If FSC requires companies to retain the oversight and management of IFLs, it is likely that timber production from these areas will have to be reduced in line with more stringent operational requirements, even to zero under current IFL standards. This may drive the intensification of timber extraction outside IFL areas to maintain current levels of timber output with implications for the implementation of certification standards and the marketing of certified wood. The potential for companies to do this while remaining within the standards expected of FSC certification remains uncertain, and will no doubt vary on a case by case basis, but the more general point is that we might expect pressure to increase on non-IFL forests within concession areas. Sustainable intensification is an approach to minimize the environmental footprint of productive systems by increasing outputs per area for multiple purposes (Rockström et al., 2017), but the extent to which this can be achieved in natural (i.e., not plantation) tropical or boreal forests has yet to be assessed in detail.
In clearcutting regimes of boreal forests, sustainable intensification would mean higher investments in silvicultural interventions before and after harvesting, requiring investment from forestry companies in technology, recruitment and training of skilled employees (Naumov et al., 2016). For tropical forests with selective logging regimes, intensification could be achieved through higher extraction regimes in previously disturbed forest to increase light availability for faster regeneration of light-demanding timber species (Fredericksen and Putz, 2003). Other improvements include more careful mapping and planning processes, and using remote sensing and precision forestry before any operations take place. Increased efficiency in timber processing and transformation to reduce waste, and the marketing of a broader range of species, offer additional options for sustainable intensification (Karsenty et al., 2008; Horne, 2013). Current forestry regimes in remote regions with low tenure security may not, however, favor intensification on account of the costs relative to the returns when compared to conventional logging systems (Mathey et al., 2008).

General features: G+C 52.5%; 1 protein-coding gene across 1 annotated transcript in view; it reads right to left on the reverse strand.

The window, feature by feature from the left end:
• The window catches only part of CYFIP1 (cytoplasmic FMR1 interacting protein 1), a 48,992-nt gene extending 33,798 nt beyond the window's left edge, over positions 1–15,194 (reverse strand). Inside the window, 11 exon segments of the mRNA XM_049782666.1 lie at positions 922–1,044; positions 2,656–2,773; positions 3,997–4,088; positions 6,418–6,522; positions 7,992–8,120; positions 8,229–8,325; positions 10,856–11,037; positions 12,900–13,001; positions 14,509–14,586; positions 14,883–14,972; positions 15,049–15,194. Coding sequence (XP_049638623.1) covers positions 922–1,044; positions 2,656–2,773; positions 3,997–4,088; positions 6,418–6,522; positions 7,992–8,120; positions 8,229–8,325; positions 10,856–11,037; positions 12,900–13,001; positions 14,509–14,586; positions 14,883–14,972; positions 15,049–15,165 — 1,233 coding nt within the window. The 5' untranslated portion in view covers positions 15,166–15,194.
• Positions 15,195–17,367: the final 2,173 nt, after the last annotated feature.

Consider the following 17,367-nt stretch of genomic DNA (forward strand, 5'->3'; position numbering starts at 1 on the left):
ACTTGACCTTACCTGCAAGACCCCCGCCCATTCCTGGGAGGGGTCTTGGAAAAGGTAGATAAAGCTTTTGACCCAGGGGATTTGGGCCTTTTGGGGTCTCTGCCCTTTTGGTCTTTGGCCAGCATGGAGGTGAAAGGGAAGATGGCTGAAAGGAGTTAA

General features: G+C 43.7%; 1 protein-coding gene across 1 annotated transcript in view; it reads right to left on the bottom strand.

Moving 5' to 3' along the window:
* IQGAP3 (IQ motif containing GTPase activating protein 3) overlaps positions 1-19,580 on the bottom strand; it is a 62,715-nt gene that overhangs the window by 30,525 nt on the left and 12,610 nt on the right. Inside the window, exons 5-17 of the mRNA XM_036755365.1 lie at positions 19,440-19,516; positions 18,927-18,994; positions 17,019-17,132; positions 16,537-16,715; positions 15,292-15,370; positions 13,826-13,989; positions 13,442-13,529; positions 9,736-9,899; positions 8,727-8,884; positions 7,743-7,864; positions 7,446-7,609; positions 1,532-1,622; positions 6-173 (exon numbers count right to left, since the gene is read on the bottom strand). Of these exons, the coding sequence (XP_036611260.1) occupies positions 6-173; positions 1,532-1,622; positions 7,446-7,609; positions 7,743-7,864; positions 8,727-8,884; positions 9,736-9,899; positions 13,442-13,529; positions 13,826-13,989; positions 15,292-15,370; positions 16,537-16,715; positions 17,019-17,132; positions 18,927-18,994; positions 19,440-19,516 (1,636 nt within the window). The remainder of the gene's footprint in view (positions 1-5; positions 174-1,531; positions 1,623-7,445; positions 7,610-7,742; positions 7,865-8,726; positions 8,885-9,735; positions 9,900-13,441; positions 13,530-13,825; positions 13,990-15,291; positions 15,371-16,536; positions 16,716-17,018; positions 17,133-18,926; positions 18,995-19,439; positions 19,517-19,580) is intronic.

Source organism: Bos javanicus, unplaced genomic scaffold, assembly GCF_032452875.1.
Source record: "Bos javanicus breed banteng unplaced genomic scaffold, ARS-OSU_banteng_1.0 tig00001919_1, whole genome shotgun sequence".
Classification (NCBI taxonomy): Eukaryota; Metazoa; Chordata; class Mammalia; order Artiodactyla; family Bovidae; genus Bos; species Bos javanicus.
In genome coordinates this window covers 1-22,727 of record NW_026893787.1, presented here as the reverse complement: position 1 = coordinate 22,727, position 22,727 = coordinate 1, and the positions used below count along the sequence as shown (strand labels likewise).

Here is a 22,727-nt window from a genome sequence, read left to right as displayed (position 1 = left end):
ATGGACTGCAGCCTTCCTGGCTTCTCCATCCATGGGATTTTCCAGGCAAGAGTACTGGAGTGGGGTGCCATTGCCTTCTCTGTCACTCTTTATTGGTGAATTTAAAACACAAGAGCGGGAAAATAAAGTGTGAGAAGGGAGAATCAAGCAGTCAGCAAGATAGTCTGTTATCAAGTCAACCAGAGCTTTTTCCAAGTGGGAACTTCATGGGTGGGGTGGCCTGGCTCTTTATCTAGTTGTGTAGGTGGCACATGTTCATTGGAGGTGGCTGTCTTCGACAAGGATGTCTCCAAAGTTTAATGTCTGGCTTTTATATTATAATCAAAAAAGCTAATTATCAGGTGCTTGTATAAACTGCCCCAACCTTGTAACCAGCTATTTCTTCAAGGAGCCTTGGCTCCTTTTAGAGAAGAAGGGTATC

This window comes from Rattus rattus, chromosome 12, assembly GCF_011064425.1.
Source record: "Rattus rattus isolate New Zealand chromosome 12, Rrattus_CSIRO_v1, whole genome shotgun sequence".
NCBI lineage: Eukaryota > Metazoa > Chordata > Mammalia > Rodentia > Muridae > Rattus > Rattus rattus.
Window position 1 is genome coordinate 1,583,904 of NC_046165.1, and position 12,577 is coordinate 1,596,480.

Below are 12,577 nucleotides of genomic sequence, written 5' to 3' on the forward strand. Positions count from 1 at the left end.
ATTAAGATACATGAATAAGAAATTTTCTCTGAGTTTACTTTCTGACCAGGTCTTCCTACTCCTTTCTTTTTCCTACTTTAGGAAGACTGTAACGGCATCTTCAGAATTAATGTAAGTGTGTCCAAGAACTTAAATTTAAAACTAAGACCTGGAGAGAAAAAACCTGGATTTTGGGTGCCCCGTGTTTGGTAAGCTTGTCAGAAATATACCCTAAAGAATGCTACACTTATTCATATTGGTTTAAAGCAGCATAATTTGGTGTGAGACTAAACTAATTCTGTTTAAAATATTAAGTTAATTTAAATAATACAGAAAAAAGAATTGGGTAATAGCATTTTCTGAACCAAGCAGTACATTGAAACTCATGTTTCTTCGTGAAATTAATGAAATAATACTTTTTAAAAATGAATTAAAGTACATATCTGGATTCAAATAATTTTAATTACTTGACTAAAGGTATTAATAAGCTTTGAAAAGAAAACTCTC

Urgent Need for Landscape Scale Solutions
Land use changes in increasingly remote regions push back the forest frontier through degradation and forest clearance, and increased vulnerability to fire and illegal encroachment (Ahrends et al., 2010). To preserve intact forests, expansion into the forest frontier needs to halt. Buffers of managed natural forests might have an important function in maintaining a stable frontier between intact forests and agricultural land (Gaveau et al., 2013), provided that these activities are genuinely sustainable, and managed in a way that does not facilitate “hidden” encroachment as has been observed in agroforests that expand into natural forests legally or otherwise.
Care should be taken to ensure that “Exclusion Strategies” do not lead to displacement of unsustainable forest uses to other areas or countries with weaker law enforcement (Lambin and Meyfroidt, 2011). Such leakage has been observed in the context of REDD+, where deforestation was avoided where it was been paid for, but this led to forest losses elsewhere (Fisher et al., 2011). FSC provides some leverage to protect more intact forest areas, while ensuring financial benefits flow to forests country governments. Yet, any effort of FSC to protect intact forests will be spatially limited to those areas where certified concessions overlap with intact forests. Intact forests are generally larger than certified forest areas, meaning that measures to afford permanent protection to intact forests still depend on the creation, financing and management of protected areas. If certified forest management is to play a major on-the-ground role in intact forest protection, forest management certification of intact areas should be spatially aligned with protected areas.
Moving certification from the concession to the landscape scale, allows thinking beyond the land sharing—land sparing paradigm. Land use allocations in forested landscapes that strike a balance between productivity and conservation have been proposed. In a case study in Borneo, setting aside two-thirds of the land as protected areas could potentially be compensated by the incomes from certified selective logging and wood fiber plantations on the remaining third of the land (Runting et al., 2019).